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Pennsylvania Law May Make it Easier for Used Car Dealers to Sell Defective Vehicles


Last year, the Pennsylvania Legislature passed a new state law that requires used car dealers to disclose when one of their vehicles is subject to an open recall. Initially hailed as a victory for consumers across the state, a number of safety groups have since raised concerns that the law can actually be used against used car buyers, as it may incentivize dealers to sell defective or un-repaired vehicles to unsuspecting customers.

Fortunately, used car dealers who resort to these tactics to trick buyers into purchasing defective vehicles can still be held liable for their actions, so if you recently bought a car and discovered that it was defective, or were otherwise defrauded by the dealership, you should contact an experienced used car fraud attorney who can help you seek compensation for your financial losses.

Mandatory Disclosures

Under federal law, car dealerships are prohibited from selling new vehicles with unaddressed recalls. Unfortunately, this law does not extend to used cars, a fact which many dealerships have taken advantage of in order to sell defective vehicles to unsuspecting customers. The recently enacted Pennsylvania law intended to fill this gap in the legislation by requiring used car dealerships to disclose when a vehicle was subject to an open recall.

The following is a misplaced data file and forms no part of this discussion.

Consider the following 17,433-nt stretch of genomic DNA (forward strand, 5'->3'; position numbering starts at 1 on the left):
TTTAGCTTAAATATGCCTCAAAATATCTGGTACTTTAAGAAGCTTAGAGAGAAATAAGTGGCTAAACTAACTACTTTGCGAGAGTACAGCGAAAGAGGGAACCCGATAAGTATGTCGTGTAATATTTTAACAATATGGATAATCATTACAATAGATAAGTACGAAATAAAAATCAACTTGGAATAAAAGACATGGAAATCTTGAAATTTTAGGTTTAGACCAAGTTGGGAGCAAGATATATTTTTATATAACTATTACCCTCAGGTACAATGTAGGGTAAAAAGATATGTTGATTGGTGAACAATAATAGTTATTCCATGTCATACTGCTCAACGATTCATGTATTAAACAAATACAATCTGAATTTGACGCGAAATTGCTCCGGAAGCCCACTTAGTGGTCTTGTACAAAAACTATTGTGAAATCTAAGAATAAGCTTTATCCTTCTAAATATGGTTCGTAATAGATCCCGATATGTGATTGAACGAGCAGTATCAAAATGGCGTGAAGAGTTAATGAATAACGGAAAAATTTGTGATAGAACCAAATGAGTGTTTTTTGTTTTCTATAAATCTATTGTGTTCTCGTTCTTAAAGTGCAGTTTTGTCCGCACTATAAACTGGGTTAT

However, while the new law, formerly known as House Bill 1898, will ostensibly helps protect consumers, many safety advocacy groups have expressed concern that gaps in the recent legislation could favor dealers instead. For instance, the formal disclosure requirement contained in the law could theoretically be satisfied by a vague statement in the fine print of a purchase contract, as there is no requirement in the language of the law itself that the form of any disclosures be clear and conspicuous. This in turn, could allow used car dealers to avoid liability for selling a vehicle that they knew to be dangerous by burying a disclosure in the fine print of a lengthy contract, which technically satisfies the law’s requirements.

Further concerns have been raised about the penalty for violating the law, which at $1,000, many fear may not be burdensome enough to actually deter fraudulent conduct. Others have expressed unease with the ever lengthening backlog of vehicles needing to be repaired after the issuance of an open recall. Primarily, critics of the law remain apprehensive that used car buyers, even if they do notice the disclosure notifying them of a recall, will not be aware that in many cases, weeks or months could go by before a recalled vehicle is actually repaired. This would put consumers, and anyone else on the road, at risk of injury in the meantime if forced to drive a defective vehicle.

The effects of the recently enacted legislation remain to be seen, but you if you have questions about how it could affect your own rights to compensation, please don’t hesitate to contact our legal team today.

Call Today for Help with Your Case

Please contact Louis S. Schwartz at CONSUMERLAWPA.com to discuss your legal options with an experienced used car fraud attorney who can explain your legal rights under Pennsylvania’s new disclosure law.




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